The day before, President Trump reported an extraordinary diplomatic success. If the statement from Washington is to be believed, the United States managed to reconcile Serbia and Kosovo without the slightest participation of Russia. How should one treat such a formulation of the question?
On September 4, in the Oval Office of the White House, an agreement was signed to normalize relations between Belgrade and Pristina, the capital of the Republic of Kosovo, which it did not recognize. In general, given the entire history of their relationship, the event can really be considered a breakthrough. But there are important nuances.
At first, in reality, no bilateral agreements have appeared. Serbia and Kosovo have signed separate agreements with the United States to act as a mediator. For Washington, which is consolidating its position in the Balkans, this is undoubtedly a diplomatic success. But the official directive of Belgrade is still not to sign any papers with the unrecognized republic.
SecondlySerbia managed to obtain from Pristina a moratorium for one year on attempts to join any international organization, considering it "creeping legitimization." For example, Kosovo has already been able to become a member of UEFA, and its football team even takes part in sports tournaments. The ban on the unrecognized republic from joining UNESCO is supported by Russia. Such an annual moratorium can be considered a foreign policy success for Belgrade.
Thirdly, President Alexander Vucic was able to stop the territorial expansion of the Kosovars to the strategically important Gazivode hydroelectric power station and the entire power supply system of the region. Two years ago, the Serbs were forced to raise an army with a gun when Pristina tried to capture it by military force. By agreement with the United States, the Albanians de facto refuse to expand in this direction.
Fourthly, a new highway between Belgrade and Pristina will be built with American money, and the United States is also undertaking to guarantee the safety of Serbian investments in Kosovo. In addition, Belgrade has achieved the lifting of Albanian sanctions against Serbian goods and the supply of Serbian communities on the territory of the unrecognized republic.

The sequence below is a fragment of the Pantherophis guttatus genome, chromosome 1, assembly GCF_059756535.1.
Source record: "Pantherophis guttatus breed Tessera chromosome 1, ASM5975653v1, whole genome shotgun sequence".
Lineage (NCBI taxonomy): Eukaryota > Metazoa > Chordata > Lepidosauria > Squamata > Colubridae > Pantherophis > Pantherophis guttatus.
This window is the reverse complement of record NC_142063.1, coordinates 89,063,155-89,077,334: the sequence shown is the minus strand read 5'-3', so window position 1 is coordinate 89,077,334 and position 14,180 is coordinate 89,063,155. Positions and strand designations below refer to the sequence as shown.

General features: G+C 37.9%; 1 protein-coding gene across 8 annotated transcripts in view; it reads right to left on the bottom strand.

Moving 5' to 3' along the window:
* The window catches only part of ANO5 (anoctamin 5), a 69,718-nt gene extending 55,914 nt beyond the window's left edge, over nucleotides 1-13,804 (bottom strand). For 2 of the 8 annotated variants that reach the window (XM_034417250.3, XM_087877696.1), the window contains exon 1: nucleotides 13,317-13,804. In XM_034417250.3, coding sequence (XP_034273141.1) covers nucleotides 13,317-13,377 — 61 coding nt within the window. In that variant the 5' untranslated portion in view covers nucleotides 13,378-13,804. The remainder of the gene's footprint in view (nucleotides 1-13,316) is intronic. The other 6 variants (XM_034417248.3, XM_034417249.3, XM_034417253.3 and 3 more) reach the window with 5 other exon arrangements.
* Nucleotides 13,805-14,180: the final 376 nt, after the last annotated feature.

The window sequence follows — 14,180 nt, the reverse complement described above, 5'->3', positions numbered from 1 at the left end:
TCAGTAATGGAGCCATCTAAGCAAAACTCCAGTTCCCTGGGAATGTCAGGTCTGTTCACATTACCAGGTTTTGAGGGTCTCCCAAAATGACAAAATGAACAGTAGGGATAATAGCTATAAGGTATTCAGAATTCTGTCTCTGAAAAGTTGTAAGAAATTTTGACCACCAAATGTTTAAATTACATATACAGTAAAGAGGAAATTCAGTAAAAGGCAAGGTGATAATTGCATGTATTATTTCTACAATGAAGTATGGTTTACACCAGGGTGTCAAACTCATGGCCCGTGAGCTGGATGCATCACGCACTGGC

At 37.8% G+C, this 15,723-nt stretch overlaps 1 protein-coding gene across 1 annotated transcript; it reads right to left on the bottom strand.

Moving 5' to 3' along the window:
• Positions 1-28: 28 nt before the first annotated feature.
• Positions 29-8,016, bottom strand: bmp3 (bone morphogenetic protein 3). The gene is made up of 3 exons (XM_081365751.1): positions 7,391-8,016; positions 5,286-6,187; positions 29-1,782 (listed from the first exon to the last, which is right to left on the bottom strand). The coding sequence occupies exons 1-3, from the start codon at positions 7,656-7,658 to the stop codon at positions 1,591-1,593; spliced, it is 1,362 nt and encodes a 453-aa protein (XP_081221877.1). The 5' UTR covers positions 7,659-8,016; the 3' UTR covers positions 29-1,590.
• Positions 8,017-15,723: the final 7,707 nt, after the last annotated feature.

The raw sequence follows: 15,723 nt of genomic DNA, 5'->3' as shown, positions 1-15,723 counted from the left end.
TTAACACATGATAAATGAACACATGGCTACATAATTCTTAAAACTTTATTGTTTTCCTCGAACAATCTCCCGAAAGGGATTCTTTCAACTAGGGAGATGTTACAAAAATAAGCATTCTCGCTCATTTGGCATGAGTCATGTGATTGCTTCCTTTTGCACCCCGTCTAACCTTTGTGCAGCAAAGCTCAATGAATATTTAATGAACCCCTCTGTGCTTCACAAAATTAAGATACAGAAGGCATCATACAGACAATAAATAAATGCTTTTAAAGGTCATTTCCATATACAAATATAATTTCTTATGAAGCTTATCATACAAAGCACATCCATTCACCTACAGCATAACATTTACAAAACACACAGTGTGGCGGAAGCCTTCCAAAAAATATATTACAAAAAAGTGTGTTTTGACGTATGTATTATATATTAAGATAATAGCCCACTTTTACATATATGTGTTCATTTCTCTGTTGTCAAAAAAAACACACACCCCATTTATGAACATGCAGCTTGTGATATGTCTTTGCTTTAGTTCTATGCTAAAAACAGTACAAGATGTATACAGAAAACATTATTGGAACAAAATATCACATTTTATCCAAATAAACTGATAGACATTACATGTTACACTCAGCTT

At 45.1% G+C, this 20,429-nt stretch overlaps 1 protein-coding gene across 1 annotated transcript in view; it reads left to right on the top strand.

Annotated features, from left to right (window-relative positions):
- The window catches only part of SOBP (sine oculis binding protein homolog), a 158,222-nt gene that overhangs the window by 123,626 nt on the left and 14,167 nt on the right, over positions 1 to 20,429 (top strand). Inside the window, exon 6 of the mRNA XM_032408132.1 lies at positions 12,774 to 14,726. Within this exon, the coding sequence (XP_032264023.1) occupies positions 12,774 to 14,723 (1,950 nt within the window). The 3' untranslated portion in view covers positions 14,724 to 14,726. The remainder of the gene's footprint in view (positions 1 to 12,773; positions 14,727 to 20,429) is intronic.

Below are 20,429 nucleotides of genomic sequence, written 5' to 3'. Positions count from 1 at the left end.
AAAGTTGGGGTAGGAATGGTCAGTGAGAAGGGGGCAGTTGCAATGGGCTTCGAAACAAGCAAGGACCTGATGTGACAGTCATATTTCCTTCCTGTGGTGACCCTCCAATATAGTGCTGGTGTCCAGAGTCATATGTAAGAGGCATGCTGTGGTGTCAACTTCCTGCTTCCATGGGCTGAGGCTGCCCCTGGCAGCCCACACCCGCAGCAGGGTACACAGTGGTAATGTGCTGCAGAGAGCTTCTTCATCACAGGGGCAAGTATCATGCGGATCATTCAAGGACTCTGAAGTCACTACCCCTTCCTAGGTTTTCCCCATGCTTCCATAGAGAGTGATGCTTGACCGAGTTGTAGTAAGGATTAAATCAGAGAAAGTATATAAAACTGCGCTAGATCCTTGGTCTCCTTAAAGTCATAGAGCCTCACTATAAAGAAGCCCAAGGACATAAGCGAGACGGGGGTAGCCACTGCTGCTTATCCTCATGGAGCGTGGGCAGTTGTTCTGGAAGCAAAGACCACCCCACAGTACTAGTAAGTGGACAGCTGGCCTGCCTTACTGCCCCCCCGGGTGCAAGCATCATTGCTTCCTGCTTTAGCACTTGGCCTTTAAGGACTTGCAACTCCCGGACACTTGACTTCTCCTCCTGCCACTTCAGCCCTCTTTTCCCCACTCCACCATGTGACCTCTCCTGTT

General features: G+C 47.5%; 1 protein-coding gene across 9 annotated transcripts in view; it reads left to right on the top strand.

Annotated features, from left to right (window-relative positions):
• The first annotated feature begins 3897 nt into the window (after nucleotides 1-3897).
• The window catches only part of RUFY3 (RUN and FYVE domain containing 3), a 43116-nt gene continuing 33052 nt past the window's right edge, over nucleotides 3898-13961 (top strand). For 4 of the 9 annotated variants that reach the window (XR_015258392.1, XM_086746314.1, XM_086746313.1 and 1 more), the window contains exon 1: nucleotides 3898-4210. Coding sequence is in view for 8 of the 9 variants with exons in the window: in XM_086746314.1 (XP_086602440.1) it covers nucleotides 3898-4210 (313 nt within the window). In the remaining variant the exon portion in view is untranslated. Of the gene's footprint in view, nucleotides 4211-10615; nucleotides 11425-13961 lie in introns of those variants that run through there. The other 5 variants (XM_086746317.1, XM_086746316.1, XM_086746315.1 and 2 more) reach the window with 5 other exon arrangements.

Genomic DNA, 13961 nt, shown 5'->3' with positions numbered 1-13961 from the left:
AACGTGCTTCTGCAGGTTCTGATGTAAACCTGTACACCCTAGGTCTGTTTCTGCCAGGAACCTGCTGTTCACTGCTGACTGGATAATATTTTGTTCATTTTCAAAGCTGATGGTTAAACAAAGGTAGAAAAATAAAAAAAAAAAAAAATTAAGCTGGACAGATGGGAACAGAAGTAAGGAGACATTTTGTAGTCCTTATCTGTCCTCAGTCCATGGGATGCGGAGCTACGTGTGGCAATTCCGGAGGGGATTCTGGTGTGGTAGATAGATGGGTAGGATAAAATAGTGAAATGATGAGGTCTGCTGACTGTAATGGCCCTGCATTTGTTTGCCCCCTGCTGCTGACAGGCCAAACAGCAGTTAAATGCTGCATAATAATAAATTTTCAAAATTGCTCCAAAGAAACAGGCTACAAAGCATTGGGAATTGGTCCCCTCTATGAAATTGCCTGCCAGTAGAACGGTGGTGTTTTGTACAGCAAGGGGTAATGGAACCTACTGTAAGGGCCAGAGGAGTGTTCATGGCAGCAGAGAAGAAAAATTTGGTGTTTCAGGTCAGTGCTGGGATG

Finally, Pristina was able to achieve something. Kosovo will be allowed to join the so-called Balkan "mini-Schengen". Residents of the republic will be able to travel without a visa through the territory of Serbia, North Macedonia and Albania.
In general, so far Belgrade appears to have benefited most from the agreement. But the White House also benefited from it. Many opponents deservedly criticized the American president for not knowing much about international policy... On the eve of the November elections, Donald Trump managed to make two diplomatic "breakthroughs" at once. Just the other day, he was able to reconcile Israel and the UAE. Now he seems to have reconciled the irreconcilable Serbia and Kosovo.
Another question is how long this next "deal of the century" will last. Despite some concessions, there are many dissatisfied with the agreement in Serbia itself. There are many more of them in Kosovo, and this is not surprising. It is quite possible that the Kosovo authorities will bury these agreements in November.